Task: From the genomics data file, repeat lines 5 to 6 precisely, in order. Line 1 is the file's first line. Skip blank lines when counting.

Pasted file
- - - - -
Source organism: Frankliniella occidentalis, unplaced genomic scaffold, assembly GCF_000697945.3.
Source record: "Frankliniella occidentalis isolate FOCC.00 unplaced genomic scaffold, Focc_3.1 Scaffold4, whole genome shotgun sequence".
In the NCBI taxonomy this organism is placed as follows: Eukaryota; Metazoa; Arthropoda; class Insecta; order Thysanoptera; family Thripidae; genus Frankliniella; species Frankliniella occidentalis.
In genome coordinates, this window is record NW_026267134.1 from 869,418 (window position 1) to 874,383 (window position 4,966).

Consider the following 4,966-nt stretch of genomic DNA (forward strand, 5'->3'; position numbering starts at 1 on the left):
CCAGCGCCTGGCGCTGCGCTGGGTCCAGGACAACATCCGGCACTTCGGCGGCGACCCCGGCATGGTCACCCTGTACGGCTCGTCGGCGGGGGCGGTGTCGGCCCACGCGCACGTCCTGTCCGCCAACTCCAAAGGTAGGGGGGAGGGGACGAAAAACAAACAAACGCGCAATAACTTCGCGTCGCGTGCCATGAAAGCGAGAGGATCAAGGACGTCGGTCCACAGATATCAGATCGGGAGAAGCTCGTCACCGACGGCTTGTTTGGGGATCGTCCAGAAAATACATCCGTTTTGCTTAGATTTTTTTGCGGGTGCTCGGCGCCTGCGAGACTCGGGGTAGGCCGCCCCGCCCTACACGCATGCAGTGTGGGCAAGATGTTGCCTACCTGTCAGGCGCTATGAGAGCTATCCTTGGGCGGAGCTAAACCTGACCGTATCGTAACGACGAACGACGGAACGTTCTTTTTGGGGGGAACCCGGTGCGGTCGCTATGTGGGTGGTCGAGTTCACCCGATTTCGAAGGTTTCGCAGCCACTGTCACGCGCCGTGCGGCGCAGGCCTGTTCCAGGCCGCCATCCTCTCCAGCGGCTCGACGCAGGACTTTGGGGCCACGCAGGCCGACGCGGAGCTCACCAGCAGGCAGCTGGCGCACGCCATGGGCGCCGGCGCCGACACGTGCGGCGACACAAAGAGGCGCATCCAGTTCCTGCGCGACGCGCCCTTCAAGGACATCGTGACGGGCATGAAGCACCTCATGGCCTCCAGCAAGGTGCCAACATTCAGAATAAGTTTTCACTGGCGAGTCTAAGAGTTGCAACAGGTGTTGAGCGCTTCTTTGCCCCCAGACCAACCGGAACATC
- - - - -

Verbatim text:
Consider the following 4,966-nt stretch of genomic DNA (forward strand, 5'->3'; position numbering starts at 1 on the left):
CCAGCGCCTGGCGCTGCGCTGGGTCCAGGACAACATCCGGCACTTCGGCGGCGACCCCGGCATGGTCACCCTGTACGGCTCGTCGGCGGGGGCGGTGTCGGCCCACGCGCACGTCCTGTCCGCCAACTCCAAAGGTAGGGGGGAGGGGACGAAAAACAAACAAACGCGCAATAACTTCGCGTCGCGTGCCATGAAAGCGAGAGGATCAAGGACGTCGGTCCACAGATATCAGATCGGGAGAAGCTCGTCACCGACGGCTTGTTTGGGGATCGTCCAGAAAATACATCCGTTTTGCTTAGATTTTTTTGCGGGTGCTCGGCGCCTGCGAGACTCGGGGTAGGCCGCCCCGCCCTACACGCATGCAGTGTGGGCAAGATGTTGCCTACCTGTCAGGCGCTATGAGAGCTATCCTTGGGCGGAGCTAAACCTGACCGTATCGTAACGACGAACGACGGAACGTTCTTTTTGGGGGGAACCCGGTGCGGTCGCTATGTGGGTGGTCGAGTTCACCCGATTTCGAAGGTTTCGCAGCCACTGTCACGCGCCGTGCGGCGCAGGCCTGTTCCAGGCCGCCATCCTCTCCAGCGGCTCGACGCAGGACTTTGGGGCCACGCAGGCCGACGCGGAGCTCACCAGCAGGCAGCTGGCGCACGCCATGGGCGCCGGCGCCGACACGTGCGGCGACACAAAGAGGCGCATCCAGTTCCTGCGCGACGCGCCCTTCAAGGACATCGTGACGGGCATGAAGCACCTCATGGCCTCCAGCAAGGTGCCAACATTCAGAATAAGTTTTCACTGGCGAGTCTAAGAGTTGCAACAGGTGTTGAGCGCTTCTTTGCCCCCAGACCAACCGGAACATC